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Subject: Re: [office] Processing Instructions


Jason Harrop wrote:
> Should our specification state explicitly how compliant applications are
> to handle processing instructions?

Well, I wouldn't like that... Please see below.

> I would expect that by default, an editing application should preserve
> processing instructions which it does not understand.  (By contrast,
> when I tested OpenOffice (641 or 643) by manually inserting a processing
> instruction in the content and then opening it in OpenOffice, editing
> and saving again, the PI got removed.)

Indeed. The problem is that processing instructions (PI) are, by and 
large, not part of the content but rather of the physical 
representation. And the physical representation of a document is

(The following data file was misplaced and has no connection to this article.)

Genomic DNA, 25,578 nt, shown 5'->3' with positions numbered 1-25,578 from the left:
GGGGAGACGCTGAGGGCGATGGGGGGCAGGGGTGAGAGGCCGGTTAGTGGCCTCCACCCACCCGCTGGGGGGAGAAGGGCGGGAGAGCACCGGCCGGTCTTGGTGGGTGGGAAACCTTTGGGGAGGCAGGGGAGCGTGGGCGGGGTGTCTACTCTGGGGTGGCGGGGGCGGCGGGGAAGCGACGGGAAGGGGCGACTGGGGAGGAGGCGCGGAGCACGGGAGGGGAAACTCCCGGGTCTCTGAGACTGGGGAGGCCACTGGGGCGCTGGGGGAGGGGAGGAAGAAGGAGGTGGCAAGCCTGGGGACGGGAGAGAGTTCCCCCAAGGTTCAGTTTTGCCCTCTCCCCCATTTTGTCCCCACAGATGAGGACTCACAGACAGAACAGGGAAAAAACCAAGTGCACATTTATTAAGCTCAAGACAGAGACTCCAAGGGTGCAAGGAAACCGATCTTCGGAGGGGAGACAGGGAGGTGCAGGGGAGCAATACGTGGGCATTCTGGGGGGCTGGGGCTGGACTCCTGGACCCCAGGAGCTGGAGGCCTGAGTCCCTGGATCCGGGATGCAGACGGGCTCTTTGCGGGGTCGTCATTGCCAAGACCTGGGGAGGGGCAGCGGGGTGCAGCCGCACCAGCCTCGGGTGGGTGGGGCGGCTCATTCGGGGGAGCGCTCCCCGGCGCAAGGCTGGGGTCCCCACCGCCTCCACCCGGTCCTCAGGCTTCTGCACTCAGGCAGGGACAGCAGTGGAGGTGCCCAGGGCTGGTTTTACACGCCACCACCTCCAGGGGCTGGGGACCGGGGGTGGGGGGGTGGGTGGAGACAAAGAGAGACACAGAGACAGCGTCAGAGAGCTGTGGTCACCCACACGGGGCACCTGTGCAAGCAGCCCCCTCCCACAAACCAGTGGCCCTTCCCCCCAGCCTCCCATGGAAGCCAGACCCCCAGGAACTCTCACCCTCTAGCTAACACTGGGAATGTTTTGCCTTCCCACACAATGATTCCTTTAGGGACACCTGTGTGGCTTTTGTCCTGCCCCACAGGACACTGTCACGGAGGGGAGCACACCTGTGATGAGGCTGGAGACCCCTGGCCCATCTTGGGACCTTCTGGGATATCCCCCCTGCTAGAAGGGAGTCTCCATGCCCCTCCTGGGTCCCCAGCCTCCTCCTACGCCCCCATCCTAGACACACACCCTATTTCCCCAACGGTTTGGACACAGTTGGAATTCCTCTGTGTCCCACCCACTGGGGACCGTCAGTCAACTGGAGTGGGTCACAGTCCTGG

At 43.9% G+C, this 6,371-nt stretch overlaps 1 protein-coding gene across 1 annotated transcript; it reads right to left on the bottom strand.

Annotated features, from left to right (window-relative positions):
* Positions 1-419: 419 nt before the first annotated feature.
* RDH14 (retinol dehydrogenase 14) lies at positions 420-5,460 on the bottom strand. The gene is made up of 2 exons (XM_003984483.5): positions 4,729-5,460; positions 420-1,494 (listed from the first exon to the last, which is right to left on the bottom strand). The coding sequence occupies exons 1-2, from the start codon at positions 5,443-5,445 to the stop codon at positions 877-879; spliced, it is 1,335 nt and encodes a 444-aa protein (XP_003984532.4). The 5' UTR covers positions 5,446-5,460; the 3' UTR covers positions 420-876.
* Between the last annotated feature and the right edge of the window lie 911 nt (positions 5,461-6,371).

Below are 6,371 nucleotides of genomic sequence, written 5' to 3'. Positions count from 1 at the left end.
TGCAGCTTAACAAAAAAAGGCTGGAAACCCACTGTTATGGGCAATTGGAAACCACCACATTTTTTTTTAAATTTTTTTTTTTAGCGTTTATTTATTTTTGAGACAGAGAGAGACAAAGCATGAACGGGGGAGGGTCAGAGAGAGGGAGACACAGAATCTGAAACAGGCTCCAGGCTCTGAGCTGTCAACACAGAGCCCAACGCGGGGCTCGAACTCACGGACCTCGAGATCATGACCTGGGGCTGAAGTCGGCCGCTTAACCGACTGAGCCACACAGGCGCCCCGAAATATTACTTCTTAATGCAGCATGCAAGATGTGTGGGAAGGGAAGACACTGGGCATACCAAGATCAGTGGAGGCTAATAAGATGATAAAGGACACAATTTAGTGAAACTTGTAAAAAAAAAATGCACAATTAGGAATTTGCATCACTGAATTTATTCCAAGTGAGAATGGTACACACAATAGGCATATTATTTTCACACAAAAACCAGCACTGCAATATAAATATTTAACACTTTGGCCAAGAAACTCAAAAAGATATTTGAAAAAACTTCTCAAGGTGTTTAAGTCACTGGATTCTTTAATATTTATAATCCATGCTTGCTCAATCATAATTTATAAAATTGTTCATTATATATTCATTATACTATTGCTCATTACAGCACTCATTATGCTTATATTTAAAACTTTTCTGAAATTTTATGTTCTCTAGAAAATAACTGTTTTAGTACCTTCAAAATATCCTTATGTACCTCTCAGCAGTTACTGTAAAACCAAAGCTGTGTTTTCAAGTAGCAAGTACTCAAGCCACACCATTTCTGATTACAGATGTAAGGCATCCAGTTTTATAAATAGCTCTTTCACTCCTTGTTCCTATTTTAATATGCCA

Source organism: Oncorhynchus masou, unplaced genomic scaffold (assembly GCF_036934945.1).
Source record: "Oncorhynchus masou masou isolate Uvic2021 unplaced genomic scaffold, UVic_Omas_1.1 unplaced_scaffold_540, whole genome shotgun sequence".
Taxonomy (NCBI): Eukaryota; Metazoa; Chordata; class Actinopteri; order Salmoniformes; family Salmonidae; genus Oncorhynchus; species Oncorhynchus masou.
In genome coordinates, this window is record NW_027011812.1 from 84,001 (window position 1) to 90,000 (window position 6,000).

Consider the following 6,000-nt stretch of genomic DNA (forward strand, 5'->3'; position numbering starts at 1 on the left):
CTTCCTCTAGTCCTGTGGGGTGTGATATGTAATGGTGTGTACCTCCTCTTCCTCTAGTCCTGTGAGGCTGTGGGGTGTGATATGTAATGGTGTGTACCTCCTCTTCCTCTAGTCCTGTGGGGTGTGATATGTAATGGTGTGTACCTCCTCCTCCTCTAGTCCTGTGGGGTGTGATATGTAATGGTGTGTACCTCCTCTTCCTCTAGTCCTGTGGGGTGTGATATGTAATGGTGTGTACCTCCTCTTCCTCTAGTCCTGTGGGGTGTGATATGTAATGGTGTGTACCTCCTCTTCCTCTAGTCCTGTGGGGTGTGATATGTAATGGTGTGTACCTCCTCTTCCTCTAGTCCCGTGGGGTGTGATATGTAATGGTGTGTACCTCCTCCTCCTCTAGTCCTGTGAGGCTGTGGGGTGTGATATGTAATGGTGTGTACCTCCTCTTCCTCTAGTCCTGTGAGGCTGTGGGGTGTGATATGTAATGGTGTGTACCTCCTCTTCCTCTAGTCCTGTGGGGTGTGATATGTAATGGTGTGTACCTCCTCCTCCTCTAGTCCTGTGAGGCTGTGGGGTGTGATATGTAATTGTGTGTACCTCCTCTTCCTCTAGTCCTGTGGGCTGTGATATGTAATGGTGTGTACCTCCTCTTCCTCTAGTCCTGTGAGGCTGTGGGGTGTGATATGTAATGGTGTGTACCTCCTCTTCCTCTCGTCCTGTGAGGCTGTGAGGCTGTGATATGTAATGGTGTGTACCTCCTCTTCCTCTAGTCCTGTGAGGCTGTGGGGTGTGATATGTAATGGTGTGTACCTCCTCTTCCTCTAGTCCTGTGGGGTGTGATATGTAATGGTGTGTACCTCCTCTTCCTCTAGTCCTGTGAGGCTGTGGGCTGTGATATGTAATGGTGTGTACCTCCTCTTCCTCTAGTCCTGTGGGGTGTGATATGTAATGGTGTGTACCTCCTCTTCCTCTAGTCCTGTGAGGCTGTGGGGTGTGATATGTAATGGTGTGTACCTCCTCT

something that we can't (and don't really want to) preserve. The same 
applies to e.g. the text encoding, entities, or indentation.

The problem is that preserving 'arbitrary' data is only really possible 
if your internal document model is DOM (or something rather similar). I 
assume DOM would be a fairly natural document model for an XML editor 
(or other XML centric tools). But it's unsuitable for an office application.

What OpenOffice.org does when loading XML files is to translate from the 
XML representation into the internal representation. All content from 
the XML representation has equivalents in the internal one, so the 
conversion is lossless. However, everything not specified in the format 
(e.g. PIs) will (generally) be dropped.

The problem is that PIs can occur just anywhere with any content, so 
it's plainly hard to put the data somewhere. If one has a generix 
documet model (like DOM), it's not much of a problem. If one has a more 
specialized document model (as OpenOffice.org does, and as I'm sure 
virtually any other office application has), that's a major problem. I 
doubt that OOo (or any other office suite) would ever manage to 
completely comply with such a requirement...

Jason, a rather basic question: What were you actually trying to 
achieve? Would other forms of extensibility cover your needs?


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